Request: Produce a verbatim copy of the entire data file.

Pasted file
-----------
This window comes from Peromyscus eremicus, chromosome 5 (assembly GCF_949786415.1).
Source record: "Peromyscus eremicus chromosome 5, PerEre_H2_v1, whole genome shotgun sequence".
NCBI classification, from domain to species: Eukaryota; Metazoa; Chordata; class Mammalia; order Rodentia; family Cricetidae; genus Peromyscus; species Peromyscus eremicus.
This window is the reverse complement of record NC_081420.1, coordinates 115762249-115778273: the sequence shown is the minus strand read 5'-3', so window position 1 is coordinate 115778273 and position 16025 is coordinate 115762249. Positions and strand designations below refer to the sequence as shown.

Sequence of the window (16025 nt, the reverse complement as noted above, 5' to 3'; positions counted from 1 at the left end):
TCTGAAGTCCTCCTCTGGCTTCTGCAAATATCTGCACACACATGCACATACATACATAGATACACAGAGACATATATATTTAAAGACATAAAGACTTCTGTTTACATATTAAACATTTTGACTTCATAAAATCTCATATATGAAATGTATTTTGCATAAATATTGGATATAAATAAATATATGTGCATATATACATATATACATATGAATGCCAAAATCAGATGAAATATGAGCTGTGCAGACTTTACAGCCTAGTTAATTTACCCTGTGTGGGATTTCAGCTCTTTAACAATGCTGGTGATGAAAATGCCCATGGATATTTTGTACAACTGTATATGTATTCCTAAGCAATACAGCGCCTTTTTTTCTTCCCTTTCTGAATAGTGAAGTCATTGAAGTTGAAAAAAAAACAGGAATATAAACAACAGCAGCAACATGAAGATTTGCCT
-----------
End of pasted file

This window comes from Peromyscus eremicus, chromosome 5 (assembly GCF_949786415.1).
Source record: "Peromyscus eremicus chromosome 5, PerEre_H2_v1, whole genome shotgun sequence".
NCBI classification, from domain to species: Eukaryota; Metazoa; Chordata; class Mammalia; order Rodentia; family Cricetidae; genus Peromyscus; species Peromyscus eremicus.
This window is the reverse complement of record NC_081420.1, coordinates 115762249-115778273: the sequence shown is the minus strand read 5'-3', so window position 1 is coordinate 115778273 and position 16025 is coordinate 115762249. Positions and strand designations below refer to the sequence as shown.

Sequence of the window (16025 nt, the reverse complement as noted above, 5' to 3'; positions counted from 1 at the left end):
TCTGAAGTCCTCCTCTGGCTTCTGCAAATATCTGCACACACATGCACATACATACATAGATACACAGAGACATATATATTTAAAGACATAAAGACTTCTGTTTACATATTAAACATTTTGACTTCATAAAATCTCATATATGAAATGTATTTTGCATAAATATTGGATATAAATAAATATATGTGCATATATACATATATACATATGAATGCCAAAATCAGATGAAATATGAGCTGTGCAGACTTTACAGCCTAGTTAATTTACCCTGTGTGGGATTTCAGCTCTTTAACAATGCTGGTGATGAAAATGCCCATGGATATTTTGTACAACTGTATATGTATTCCTAAGCAATACAGCGCCTTTTTTTCTTCCCTTTCTGAATAGTGAAGTCATTGAAGTTGAAAAAAAAACAGGAATATAAACAACAGCAGCAACATGAAGATTTGCCT